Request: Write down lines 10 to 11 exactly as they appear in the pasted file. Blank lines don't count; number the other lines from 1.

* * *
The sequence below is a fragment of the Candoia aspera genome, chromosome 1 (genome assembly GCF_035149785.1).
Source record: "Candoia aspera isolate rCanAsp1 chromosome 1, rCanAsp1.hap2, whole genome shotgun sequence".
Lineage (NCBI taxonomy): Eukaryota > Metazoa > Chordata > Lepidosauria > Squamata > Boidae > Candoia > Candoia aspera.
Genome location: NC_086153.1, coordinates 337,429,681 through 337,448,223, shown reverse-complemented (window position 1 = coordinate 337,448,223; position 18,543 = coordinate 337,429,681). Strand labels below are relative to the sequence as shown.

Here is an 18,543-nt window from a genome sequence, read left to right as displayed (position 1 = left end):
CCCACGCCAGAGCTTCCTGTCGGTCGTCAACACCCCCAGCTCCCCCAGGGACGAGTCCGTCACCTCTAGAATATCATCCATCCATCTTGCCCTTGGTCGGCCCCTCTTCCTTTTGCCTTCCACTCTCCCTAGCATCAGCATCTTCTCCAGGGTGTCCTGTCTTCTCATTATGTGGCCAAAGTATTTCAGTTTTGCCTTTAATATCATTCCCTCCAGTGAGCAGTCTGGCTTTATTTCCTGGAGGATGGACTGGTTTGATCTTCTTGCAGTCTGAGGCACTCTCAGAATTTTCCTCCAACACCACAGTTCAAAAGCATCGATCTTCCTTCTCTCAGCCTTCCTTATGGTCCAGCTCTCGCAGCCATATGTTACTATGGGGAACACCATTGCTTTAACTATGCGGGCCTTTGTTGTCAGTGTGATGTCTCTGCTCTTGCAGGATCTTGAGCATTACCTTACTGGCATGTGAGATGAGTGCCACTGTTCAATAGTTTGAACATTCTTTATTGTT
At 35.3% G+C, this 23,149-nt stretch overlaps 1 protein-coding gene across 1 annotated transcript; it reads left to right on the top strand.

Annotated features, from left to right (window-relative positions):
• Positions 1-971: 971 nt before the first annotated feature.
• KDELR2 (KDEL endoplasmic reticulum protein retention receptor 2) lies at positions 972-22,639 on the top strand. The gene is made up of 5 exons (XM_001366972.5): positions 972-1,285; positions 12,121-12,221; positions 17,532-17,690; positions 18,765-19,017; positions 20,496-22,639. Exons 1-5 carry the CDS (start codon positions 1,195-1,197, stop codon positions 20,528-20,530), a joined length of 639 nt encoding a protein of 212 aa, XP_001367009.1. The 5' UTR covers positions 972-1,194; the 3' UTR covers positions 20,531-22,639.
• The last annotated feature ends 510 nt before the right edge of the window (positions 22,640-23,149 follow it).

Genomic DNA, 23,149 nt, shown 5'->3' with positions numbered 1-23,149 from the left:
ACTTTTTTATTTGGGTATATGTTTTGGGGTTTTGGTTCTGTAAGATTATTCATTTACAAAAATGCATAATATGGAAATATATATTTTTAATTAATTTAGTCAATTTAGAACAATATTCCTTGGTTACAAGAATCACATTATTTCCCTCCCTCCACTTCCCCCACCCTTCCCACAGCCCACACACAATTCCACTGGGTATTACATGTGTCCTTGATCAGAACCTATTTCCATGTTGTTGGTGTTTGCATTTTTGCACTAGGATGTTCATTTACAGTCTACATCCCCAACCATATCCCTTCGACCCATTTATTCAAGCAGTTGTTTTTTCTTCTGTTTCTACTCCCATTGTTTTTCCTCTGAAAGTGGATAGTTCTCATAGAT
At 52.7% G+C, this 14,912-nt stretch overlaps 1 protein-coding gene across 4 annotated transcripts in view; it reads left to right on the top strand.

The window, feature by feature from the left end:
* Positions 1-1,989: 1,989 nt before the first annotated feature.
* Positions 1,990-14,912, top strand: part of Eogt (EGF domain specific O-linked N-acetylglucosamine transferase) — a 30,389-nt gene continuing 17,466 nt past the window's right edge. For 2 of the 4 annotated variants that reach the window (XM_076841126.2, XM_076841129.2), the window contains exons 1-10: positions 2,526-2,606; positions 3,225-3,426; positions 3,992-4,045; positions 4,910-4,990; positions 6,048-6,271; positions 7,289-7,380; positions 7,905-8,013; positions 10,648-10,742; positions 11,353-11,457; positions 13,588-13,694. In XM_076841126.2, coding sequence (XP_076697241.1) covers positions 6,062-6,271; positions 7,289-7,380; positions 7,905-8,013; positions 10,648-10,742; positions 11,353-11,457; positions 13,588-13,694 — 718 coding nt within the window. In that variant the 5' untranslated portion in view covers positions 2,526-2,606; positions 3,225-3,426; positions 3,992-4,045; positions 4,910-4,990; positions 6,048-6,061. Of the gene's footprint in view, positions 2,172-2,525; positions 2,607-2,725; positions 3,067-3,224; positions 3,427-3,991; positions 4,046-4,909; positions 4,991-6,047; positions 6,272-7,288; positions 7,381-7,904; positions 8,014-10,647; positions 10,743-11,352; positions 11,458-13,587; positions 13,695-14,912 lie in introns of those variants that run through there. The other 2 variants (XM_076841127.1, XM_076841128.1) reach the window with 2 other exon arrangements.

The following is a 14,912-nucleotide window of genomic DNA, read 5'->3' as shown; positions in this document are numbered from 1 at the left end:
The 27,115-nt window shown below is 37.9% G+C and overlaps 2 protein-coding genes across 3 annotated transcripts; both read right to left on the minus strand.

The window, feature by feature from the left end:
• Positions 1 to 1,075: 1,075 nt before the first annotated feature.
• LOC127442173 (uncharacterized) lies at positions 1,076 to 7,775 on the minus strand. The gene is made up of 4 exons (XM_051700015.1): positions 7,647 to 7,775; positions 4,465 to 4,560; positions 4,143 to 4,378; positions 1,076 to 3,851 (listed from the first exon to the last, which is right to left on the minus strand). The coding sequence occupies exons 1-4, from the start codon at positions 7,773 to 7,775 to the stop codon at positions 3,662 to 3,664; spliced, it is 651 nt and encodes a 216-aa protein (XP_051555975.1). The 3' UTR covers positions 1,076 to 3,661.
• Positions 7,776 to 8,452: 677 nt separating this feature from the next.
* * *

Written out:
• KDELR2 (KDEL endoplasmic reticulum protein retention receptor 2) lies at positions 972-22,639 on the top strand. The gene is made up of 5 exons (XM_001366972.5): positions 972-1,285; positions 12,121-12,221; positions 17,532-17,690; positions 18,765-19,017; positions 20,496-22,639. Exons 1-5 carry the CDS (start codon positions 1,195-1,197, stop codon positions 20,528-20,530), a joined length of 639 nt encoding a protein of 212 aa, XP_001367009.1. The 5' UTR covers positions 972-1,194; the 3' UTR covers positions 20,531-22,639.
• The last annotated feature ends 510 nt before the right edge of the window (positions 22,640-23,149 follow it).